The project was authorized by the River and Harbor Act of 1945.
Construction of the McNary project began in May 1947. All power units were in operation in February 1957. No significant investments have been made to improve the efficiency of the generating units since they were installed. The U.S. Army Corps of Engineers (USACE) and the Bonneville Power Administration are working together to modernize McNary’s turbines and related systems to improve power availability and hydraulic capacity while taking advantage of the technology that has become available since the dam was built to improve turbine passage for fish.
The project includes McNary Dam, Lake Wallula, powerhouse, navigation lock, two fish ladders and a system of levees and pumping plants. The project provides for slackwater navigation, hydropower generation, recreation, wildlife habitat and incidental irrigation.
The dam is 7,365 feet long, rising approximately 183 feet above the streambed. It consists of a concrete structure with an earthfill embankment at the Oregon (south) abutment. The spillway is a concrete, gravity-type spillway dam. It is 1,310 feet long, and contains 22 vertical lift gates, each 50 feet by 51 feet. The crest is at elevation 291 feet mean sea level and is designed to pass a flood of 2,200,000 cubic feet per second.
Lake Wallula lies directly behind McNary Dam. It extends 64 miles upstream to the U.S. Department of Energy’s Hanford Site (about 27 miles above Pasco, Washington), on the Columbia River. The lake also extends up the Snake River to Ice Harbor Lock and Dam. Lake Wallula has a water surface area of 38,800 acres with 242 miles of shoreline.
The cities of Pasco, Kennewick, and Richland, Washington are surrounded by 17 miles of levees. Drainage and groundwater levels landward of these levees are controlled by 11 pumping plants.
The powerhouse has fourteen 70,000-kilowatt hydroelectric generator units – a 980-megawatt total powerhouse capacity. One megawatt serves approximately 700 homes. At full capacity, McNary’s powerhouse can supply enough power for about 686,000 homes. During fiscal year 2017, more than 5.88 billion kilowatt hours of electricity were produced.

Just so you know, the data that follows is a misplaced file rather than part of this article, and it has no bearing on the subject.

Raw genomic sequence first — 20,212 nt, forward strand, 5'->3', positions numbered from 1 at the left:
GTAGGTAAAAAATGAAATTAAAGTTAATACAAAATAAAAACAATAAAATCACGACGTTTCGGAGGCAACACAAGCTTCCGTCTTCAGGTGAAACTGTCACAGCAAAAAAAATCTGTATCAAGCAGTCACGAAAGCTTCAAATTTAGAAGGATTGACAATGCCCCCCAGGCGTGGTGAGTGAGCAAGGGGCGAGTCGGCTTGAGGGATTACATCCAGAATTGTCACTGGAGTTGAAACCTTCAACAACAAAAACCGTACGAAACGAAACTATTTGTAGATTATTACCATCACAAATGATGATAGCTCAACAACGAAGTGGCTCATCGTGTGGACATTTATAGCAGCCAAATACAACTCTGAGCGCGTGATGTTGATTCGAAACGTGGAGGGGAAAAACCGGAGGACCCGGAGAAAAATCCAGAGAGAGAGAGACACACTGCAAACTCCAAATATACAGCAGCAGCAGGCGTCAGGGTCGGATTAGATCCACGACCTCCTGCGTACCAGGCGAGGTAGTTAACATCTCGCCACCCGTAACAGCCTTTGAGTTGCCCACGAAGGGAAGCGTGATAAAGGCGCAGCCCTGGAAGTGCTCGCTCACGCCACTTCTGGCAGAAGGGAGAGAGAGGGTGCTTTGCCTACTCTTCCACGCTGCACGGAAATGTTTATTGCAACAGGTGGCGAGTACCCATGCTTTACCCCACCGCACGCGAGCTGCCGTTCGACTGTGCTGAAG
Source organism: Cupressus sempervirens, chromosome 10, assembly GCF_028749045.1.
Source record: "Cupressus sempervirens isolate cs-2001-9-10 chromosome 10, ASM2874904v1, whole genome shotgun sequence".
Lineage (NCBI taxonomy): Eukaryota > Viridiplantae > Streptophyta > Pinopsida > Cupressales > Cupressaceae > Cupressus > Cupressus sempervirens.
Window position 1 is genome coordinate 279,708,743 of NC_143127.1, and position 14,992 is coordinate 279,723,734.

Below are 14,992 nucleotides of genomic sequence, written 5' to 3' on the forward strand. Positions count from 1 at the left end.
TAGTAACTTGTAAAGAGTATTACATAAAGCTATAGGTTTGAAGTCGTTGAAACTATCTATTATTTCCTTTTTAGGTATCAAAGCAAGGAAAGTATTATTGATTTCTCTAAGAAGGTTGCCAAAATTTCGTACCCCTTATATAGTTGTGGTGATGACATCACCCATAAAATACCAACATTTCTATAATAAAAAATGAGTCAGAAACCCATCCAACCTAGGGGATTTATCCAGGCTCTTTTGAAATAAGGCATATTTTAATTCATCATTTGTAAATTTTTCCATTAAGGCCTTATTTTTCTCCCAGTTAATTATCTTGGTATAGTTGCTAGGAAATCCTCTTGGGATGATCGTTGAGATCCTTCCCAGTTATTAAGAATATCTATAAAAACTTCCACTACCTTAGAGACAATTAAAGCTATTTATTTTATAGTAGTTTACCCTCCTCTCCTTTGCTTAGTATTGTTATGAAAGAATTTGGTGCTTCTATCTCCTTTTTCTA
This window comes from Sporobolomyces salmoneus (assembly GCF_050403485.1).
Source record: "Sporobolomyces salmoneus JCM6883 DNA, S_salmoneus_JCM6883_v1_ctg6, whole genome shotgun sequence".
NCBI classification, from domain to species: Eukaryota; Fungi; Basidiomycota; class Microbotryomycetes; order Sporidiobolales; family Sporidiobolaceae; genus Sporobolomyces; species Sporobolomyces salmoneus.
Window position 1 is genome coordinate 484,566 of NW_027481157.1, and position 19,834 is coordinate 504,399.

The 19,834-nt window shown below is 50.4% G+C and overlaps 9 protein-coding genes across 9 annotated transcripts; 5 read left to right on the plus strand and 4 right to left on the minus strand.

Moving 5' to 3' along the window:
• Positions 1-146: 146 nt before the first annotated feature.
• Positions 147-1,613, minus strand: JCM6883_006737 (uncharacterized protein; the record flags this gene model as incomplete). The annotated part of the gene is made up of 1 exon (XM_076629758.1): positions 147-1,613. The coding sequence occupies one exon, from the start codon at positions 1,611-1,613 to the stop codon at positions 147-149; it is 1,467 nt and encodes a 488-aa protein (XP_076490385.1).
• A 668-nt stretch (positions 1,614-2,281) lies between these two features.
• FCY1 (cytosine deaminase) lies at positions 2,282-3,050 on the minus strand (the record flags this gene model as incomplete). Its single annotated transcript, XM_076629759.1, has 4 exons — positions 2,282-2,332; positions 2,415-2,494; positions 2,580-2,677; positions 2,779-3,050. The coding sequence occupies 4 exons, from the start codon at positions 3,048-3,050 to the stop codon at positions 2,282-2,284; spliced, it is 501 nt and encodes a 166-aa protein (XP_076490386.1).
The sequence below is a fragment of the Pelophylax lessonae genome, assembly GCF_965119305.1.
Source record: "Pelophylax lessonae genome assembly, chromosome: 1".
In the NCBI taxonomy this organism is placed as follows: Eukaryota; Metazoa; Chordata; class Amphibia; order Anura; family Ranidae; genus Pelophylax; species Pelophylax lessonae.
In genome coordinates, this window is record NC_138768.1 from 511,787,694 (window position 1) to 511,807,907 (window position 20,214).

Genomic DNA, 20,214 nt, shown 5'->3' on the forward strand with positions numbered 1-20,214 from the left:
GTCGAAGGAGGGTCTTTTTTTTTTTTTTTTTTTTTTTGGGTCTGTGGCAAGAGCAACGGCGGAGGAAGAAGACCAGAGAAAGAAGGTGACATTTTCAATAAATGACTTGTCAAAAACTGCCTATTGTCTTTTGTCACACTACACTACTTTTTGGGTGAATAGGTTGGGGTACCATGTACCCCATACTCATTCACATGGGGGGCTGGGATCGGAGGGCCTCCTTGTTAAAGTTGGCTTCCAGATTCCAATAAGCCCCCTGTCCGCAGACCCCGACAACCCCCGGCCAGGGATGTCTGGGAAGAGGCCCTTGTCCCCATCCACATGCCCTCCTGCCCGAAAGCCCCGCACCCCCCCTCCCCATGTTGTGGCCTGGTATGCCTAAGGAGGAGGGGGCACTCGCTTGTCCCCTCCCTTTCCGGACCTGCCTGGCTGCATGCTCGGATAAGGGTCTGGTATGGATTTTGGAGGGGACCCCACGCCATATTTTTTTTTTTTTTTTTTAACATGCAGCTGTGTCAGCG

This is a single-lift lock, 86 feet wide by 683 feet long, with a 75-foot vertical lift. More than 5,652,975 tons of commodities passed through the navigation lock during fiscal year 2021, consisting primarily of grains, petroleum products, fertilizer, wood products and miscellaneous cargo.
There are two fish ladders for adult migrating salmon and steelhead to use. A new juvenile fish facility (JFF) and bypass system were completed in 1994. Since 2012, collection for transport ceased due to completed construction of a new bypass outfall and juvenile survival improvement. The 10-year average collection of outgoing juvenile salmon and steelhead for 2011 to 2020 at McNary was approximately 2.7 million fish. In 2007, spillway weirs were installed in two spillway bays. The weirs are designed to create a surface-oriented route for juvenile salmon passage at the dam. In 2010, fish ladders were modified to improve lamprey passage by installing new weir orifices and runways to elevated orifices, and in 2014 a special entrance was installed at the south shore fish ladder to improve entry conditions.
About 13,500 acres of project lands surrounding the lake are used for public recreation purposes, wildlife habitat, wildlife mitigation and water-connected industrial development. At the present time, about 2,400 acres are leased either to state or local park agencies. Port districts own approximately 1,500 acres within the project boundary for industrial development. Facilities operated by commercial concessionaires or boat clubs are available at six locations. Public boat launching facilities are available at 17 locations along the shoreline. Visitation along Lake Wallula during 2020 was about 2,829,508 visits.
More than 120 Walla Walla District employees work at the McNary project. They serve as electricians, lock operators, painters, welders, riggers, utility workers, mechanics, biologists, environmental resource specialists, park rangers, heavy equipment operators, administrative staff, engineers and maintenance workers. Together, they ensure the safe and continuous operation of the project.
McNary project lands provide opportunities for all sorts of recreational activities, including fishing, hunting, hiking, birding, camping, swimming and horseback riding. The Visitor Center and fish viewing room are open year-round. Amenities within the parks include boat launches, campsites, shelters, fire rings, picnic tables, restrooms, and playgrounds.